Rachael Arsenault is a Canadian author with a BA in Sociology and Native Studies. She's a hippie at heart, a D&D nerd, and a pun enthusiast.
Instagram and Twitter: @rachaellawrites
4 Tips for Titling Your Book
If you’re anything like me, then titling is one of the hardest parts of the writing process. Coming up with something snappy and memorable that accurately encompasses the themes, moods, and genre of your story is no small undertaking, even if the title is ultimately a very small part of the book as a whole.
How Many Times Can You Defy Death in D&D?
You’re in the middle of a tense combat in your Dungeons and Dragons game. Your character gets hit hard – maybe by a fireball that devastates the party, maybe by a single enemy laying into them with their multi-attack. Whatever the case, your drop to 0 hit points and have to start making death saves.
What to Know Before You Publish Your First Short Story
Writing short stories is quite a bit different than writing a novel or a series, and getting them published is different, too. Rather than finding an agent and going through the trenches pitching and querying, short story authors will be searching for calls for submissions with various literary magazines, journals, websites, anthologies, etc. These might be open year-round or have limited reading periods, and all of them will have different fees, payments, guidelines, and so forth.
7 Ways to Feel the Christmas Spirit When You Can't be With Your Loved Ones
It’s no secret that Christmas is going to be hard for a lot of people this year. With the pandemic still on-going (and even with vaccinations beginning), a lot of us aren’t going to be able to visit and celebrate with family the way we’re used to. Given how important family and community are in many people’s Christmas traditions, it’s no surprise that a lot more people are going to be feeling lonely and sad this month.
How to Slow Down and Write the Quiet Moments in Your Novel
In writing, it’s tempting to focus only on the big moments – the dramatic, bombastic scenes were confessions are made, or battles are won and lost, or huge twists are revealed. This is where the spectacle and the drama live, and that’s often what hooks readers in or gets people talking.
"I don't really think he counts as a guy." Queerness in the House of Night Series
Before we start, I want to preface this by establishing some out-of-text information about this series. House of Night is credited to two authors, P.C. Cast and Kristin Cast, a mother-daughter team. However, in several interviews and Q&As, they have stressed that they did not actually co-author the series. Instead, P.C. Cast wrote the books and Kristin Cast helped her first as a teen voice editor, and then later as a frontline editor. (Cast and Cast 2017:277; Cast and Cast 2018:332; Cast and Cast 2020:358, 363; Rought 2020; Fricot 2019) It’s not clear exactly when this shift in roles occurred, nor is it ever clearly explained what a frontline editor does, but both women firmly state that Kristin Cast is not an author or co-author on the series. However, for the sake of simplicity and abiding official citations for the series, I will be referring to the authorship of this series as though it were a joint effort.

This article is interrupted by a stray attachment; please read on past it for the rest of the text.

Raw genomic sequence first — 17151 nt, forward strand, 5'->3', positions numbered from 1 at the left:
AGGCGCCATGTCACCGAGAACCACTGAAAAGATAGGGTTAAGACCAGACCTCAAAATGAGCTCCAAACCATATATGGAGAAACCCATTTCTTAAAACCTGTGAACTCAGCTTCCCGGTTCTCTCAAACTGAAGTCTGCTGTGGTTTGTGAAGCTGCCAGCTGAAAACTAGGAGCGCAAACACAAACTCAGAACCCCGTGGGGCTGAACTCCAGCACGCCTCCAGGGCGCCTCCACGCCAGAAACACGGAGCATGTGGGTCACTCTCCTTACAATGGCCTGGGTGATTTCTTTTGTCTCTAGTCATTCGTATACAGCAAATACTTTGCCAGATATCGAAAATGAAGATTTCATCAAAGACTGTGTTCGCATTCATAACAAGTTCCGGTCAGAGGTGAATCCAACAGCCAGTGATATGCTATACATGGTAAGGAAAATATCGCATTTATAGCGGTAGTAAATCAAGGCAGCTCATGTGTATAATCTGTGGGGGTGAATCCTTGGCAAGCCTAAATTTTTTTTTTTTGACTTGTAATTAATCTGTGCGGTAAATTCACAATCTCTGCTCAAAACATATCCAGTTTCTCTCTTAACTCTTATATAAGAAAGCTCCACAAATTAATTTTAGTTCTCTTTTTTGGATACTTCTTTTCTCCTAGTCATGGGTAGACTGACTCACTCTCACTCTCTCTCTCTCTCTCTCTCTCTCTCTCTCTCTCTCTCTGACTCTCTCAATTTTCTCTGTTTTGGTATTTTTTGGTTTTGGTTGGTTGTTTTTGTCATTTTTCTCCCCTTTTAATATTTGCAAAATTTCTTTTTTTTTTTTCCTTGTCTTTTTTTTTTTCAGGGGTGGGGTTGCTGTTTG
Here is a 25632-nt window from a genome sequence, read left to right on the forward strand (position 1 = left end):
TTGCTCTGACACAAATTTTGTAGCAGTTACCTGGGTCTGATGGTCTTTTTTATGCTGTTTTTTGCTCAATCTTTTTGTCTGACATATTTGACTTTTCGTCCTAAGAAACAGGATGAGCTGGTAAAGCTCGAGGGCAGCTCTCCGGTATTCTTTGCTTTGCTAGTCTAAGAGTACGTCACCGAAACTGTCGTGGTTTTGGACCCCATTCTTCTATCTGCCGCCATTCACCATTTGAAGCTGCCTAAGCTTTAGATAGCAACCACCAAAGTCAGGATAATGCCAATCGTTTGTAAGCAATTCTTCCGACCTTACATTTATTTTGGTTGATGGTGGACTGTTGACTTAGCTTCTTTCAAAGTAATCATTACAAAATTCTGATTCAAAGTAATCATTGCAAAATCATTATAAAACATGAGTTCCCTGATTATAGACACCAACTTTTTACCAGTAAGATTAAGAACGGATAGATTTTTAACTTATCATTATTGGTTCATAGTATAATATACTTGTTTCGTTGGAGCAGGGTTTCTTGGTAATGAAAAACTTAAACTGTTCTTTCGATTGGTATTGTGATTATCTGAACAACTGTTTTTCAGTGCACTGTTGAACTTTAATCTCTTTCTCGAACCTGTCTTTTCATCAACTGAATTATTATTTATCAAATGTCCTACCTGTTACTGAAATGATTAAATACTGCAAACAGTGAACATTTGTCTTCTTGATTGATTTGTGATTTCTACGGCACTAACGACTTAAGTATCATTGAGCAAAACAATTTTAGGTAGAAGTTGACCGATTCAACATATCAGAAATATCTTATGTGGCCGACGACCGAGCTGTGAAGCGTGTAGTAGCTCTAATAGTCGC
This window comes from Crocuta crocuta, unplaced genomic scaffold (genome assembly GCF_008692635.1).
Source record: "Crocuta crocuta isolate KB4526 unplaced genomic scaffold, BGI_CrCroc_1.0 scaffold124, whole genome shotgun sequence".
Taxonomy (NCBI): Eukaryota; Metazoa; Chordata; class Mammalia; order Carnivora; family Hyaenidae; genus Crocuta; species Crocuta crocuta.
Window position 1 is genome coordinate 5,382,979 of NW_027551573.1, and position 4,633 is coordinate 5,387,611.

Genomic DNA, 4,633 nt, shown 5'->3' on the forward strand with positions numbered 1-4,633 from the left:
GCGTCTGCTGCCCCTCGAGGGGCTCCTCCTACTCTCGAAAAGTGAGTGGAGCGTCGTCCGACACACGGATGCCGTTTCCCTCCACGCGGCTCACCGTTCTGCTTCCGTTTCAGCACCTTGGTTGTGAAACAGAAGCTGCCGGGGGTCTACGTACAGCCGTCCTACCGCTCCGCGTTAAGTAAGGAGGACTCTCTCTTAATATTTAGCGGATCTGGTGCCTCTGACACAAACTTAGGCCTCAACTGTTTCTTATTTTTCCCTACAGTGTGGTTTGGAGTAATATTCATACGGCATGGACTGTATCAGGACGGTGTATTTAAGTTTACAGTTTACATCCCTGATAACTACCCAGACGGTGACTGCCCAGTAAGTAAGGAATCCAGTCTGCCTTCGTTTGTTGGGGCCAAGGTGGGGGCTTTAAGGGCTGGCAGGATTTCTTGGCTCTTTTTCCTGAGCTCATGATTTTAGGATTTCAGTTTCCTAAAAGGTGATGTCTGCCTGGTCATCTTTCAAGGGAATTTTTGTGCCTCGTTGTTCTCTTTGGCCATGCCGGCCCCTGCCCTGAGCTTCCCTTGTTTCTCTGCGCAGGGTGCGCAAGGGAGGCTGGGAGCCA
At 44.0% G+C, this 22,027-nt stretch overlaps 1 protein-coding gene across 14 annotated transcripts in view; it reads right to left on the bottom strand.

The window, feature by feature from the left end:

Top Videos I'll Miss After the Inevitable Death of Unus Annus
It started with two vague, borderline ominous tweets on November 14th, 2019 that simply read: “12:01am.” And then, at the announced time, both Markiplier (Mark) and CrankGameplays (Ethan) uploaded videos to their YouTube channels titled This Will End in One Year. Though the videos were different, the message was the same: Mark and Ethan were embarking on a joint channel together called Unus Annus, but it came with a twist. They would upload one video every day for 365 days and, once that year was up, the channel and all its content would be deleted. Forever.
9 Tips for Self-Publishing
It’s no secret that self-publishing has gotten quite popular. There’s a variety of reasons for this – accessibility, having more control over your end product, working in a hard-to-market genre, etc. I’m self-published myself, originally out of curiosity, but I’ve continued to do so for convenience, consistency within existing series, and the guarantee that my work will be published in the form and length I want it to be and not get cancelled or discontinued. That’s not to say I’ll never traditionally publish – it’s definitely something I’ve looked into – but for now, self-publishing suits my needs and preferences just fine.